There is no right answer which fits all.  Life is an endless cycle of ups and downs and you have to assess what is right for you and any dependants at a given time. You have to be honest about yourself and what you would like to achieve; you have to work hard and put everything you have into it. But, most of all, you must be unafraid of change. This seems a simple thing, but it really isn’t. Many people are terrified of change and frankly there’s nothing wrong with that. It’s nice to feel settled and content. It’s a question of what you are prepared to settle for in life and if you are happy enough, then crack on!

All of that said, if you do decide to ‘give it a go’, platforms like Amazon KDP are perfect. There, you can dabble in publishing your own work without necessarily giving up the day job. If you really want to push your work, you might need to devote a lot of free time to marketing and editing, not to mention the writing, but so long as you don’t mind doing both at the same time then it’s a fail-safe option with very little personal risk. Like me, you might be flabbergasted to find that people enjoy your writing and would love to see more of it. Before you know it, you’ve got a website, a blog, various social media accounts and a full-time profession!

Whichever way life takes you, I hope that all of you reading this have a wonderful 2016 and that it brings you everything you hope for.

Catch you later!

LJ x

 

 

 

 

 

 

The First Rule of Writer’s Club…

Good morning!

I hope that you all enjoyed the weekend and had a bit of fun on Hallowe’en, if that’s your thing! I used to enjoy an annual popcorn fest watching the Scream Trilogy/ Hallowe’en movies but instead found myself watching a completely idiotic movie called ‘Angel‘ because it happened to be on Netflix. It lured me in because the description touted a nineteenth century female writer making her way in the world and billed Michael Fassbender, Romola Garai and Sam Neill (three favourites). I also don’t mind a good period drama (Andrew Davies’ 1996 version of Pride and Prejudice, is a good example). But, I’m just going to have to blurt this out quickly: the film I watched was rubbish. I mean, I can see that the production team had attempted to create a comic-book, tongue-in-cheek movie rather than a serious drama, but…just, no. Must have been a lean year, that’s all I can think!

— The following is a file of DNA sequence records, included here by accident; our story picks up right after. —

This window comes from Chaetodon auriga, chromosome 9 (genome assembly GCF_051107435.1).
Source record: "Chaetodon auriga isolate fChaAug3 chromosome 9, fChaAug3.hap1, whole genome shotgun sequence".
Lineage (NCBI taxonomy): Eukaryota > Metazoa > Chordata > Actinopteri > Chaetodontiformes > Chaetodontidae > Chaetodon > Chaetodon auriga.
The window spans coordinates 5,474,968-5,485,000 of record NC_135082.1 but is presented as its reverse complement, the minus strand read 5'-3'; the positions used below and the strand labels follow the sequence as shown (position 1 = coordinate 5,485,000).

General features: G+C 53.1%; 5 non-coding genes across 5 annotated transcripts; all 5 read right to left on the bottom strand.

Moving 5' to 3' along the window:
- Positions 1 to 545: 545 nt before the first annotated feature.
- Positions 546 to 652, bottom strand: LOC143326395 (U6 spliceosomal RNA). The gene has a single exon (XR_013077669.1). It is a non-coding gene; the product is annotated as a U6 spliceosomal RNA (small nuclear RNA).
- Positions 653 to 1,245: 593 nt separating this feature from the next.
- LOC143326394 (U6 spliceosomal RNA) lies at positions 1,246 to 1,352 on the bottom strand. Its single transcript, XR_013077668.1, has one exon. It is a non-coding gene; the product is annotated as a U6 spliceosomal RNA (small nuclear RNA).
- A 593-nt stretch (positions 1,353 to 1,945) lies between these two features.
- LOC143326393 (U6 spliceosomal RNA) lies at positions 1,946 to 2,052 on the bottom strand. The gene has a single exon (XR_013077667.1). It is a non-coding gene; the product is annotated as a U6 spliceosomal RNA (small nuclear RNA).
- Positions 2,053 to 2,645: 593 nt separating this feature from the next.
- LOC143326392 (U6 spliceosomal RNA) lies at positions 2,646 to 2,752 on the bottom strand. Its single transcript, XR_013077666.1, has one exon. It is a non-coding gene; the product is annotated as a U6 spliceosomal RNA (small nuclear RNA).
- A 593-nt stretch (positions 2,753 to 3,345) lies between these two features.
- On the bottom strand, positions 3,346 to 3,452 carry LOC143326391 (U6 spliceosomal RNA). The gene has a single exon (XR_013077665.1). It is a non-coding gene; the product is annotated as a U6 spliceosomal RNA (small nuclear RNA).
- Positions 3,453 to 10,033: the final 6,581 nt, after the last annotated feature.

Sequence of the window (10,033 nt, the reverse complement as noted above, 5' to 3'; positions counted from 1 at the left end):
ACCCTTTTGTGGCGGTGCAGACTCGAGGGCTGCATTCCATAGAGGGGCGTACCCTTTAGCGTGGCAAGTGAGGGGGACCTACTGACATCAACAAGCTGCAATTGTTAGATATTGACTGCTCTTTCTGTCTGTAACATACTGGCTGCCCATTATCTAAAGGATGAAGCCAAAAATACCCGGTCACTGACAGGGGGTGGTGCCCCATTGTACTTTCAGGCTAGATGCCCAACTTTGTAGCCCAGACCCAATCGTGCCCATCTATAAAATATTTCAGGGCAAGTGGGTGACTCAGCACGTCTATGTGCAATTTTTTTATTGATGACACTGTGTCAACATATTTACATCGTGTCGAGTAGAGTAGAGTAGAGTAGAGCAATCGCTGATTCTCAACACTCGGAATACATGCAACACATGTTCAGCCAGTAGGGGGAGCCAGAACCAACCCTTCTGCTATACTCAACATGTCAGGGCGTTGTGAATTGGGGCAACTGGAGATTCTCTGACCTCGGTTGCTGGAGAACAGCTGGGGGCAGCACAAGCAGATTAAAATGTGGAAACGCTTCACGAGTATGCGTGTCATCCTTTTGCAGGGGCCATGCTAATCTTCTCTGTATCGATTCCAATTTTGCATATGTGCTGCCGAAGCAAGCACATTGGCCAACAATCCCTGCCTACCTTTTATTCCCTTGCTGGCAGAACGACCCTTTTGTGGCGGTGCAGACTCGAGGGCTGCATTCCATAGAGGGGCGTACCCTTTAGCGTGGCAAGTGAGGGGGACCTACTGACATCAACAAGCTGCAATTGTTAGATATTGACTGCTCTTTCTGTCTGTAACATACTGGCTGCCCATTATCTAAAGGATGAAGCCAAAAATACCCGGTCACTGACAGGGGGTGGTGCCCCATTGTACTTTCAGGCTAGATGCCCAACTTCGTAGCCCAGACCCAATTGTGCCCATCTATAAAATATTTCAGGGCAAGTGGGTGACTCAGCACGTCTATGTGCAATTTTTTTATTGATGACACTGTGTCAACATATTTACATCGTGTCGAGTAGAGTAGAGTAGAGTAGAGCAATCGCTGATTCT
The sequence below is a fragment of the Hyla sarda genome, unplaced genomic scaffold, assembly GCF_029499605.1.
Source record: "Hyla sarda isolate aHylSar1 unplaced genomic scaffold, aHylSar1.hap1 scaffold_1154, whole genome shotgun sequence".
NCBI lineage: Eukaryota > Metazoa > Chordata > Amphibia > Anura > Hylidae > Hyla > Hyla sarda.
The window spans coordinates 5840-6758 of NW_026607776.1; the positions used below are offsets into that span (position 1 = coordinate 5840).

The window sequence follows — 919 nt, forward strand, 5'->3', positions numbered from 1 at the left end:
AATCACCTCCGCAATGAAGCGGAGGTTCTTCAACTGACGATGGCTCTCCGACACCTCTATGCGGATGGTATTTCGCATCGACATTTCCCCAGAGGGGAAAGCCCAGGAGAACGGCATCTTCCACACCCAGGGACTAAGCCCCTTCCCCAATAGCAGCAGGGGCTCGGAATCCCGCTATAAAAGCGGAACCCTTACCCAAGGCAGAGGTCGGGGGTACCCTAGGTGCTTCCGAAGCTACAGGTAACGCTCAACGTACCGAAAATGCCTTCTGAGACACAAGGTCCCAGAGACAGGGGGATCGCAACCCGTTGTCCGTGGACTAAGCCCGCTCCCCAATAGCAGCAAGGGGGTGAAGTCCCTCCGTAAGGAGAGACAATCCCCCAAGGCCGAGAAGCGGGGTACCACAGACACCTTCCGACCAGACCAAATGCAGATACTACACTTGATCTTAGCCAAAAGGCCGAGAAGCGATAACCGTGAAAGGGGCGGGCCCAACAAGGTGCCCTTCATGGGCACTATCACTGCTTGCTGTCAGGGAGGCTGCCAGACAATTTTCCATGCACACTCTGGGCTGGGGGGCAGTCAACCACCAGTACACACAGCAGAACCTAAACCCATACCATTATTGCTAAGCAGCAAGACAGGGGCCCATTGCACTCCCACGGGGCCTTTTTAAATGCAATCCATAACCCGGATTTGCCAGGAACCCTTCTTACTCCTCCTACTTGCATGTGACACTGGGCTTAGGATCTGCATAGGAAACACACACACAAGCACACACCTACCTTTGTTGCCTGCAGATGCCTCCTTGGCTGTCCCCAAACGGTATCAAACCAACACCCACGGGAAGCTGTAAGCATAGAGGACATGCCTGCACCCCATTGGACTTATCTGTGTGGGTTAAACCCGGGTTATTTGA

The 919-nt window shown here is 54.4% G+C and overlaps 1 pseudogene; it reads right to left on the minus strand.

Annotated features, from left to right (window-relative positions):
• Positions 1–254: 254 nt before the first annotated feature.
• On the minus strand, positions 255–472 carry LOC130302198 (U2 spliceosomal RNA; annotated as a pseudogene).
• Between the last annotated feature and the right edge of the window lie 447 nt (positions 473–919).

Rant aside, I find myself once again sitting in front of my computer, notebook on the one hand, Heavenfield draft ready and waiting on the other. Thought I’d drop you folks a line, first! Recently owing to the volume of messages from other aspiring writers out there, I’ve tried to tailor these blog postings to include snippets on the world of indie authoring, as I have experienced it. Today, I thought I would focus on the shut-off valve between the brain and the mouth (or the typing fingers, as the case may be).

Specifically, I had an e-mail from a writer the other day who, having released a couple of self-published books, really struggled to cope with negative responses from readers and in a couple of instances from people we would class as ‘trolls’. Now, I’ve been lucky not to have experienced the latter (so far) but I’ve heard the horror stories. I read an article recently about a woman who responded to a troll review then experienced the catastrophic backlash and it sounded awful. I should say that this is vastly removed from ordinary readers and reviewers who are fully entitled to their opinion, whatever that may be. Genuinely-held views add to the fabric of life and just because they don’t feed into your book sales, doesn’t mean they’re wrong. To these writers, I would say that if you find a consistent complaint amongst readers of your book(s), perhaps take note of it because this will guard against complacency and will make your work stronger in future.

However, back to the trolls. There is only one rule here:

First rule of Writer’s Club: DO NOT RESPOND TO NASTY BASTARDS

What can I add to this cardinal piece of advice? Oh, it’s so tempting sometimes, to correct what looks like a misunderstanding, to argue your corner in the face of injustice, or simply to try to convince someone to see the world differently. To be clear, I’m not talking about everyday readers who read your book and it’s just not their cup of tea. No problemo! That’s freedom of thought, baby. No, I’m talking about those people who make it their life’s work to isolate people for digital fighting, ruining reputations and commercial sales with Machiavellian precision. Once again:

First rule of Writer’s Club: DO NOT RESPOND TO NASTY BASTARDS

It’s still true, because once somebody has committed to their point of view and has taken the trouble to write and upload that view for the world to see, they are not going to alter their perspective. It’s Human Nature 101: they would lose face, and this is the real world. I like to think the best of human nature; I like to think that people are capable of adapting themselves, of admitting wrongdoing, of becoming the best they can be. But, simple life experience has taught me that I know only a handful of people who are genuinely capable of doing any of these things. I have known a greater number who doggedly persist in their course of action, whether their perception is distorted or not. I’m an optimist, at heart, so that’s coming from someone who actively seeks to find the best in people!

First rule of Writer’s Club: DO NOT RESPOND TO NASTY BASTARDS

Yes, I am going to keep saying it. Writing an angry retort will not help you in the long run. It will only act as ammunition, providing the troll with the fuel for their fire. Why shoot yourself in the foot? It won’t end well. They won’t back away deferentially, having seen the error of their ways! This leads me to the next point:

Second rule of Writer’s Club: IT’S NOT PERSONAL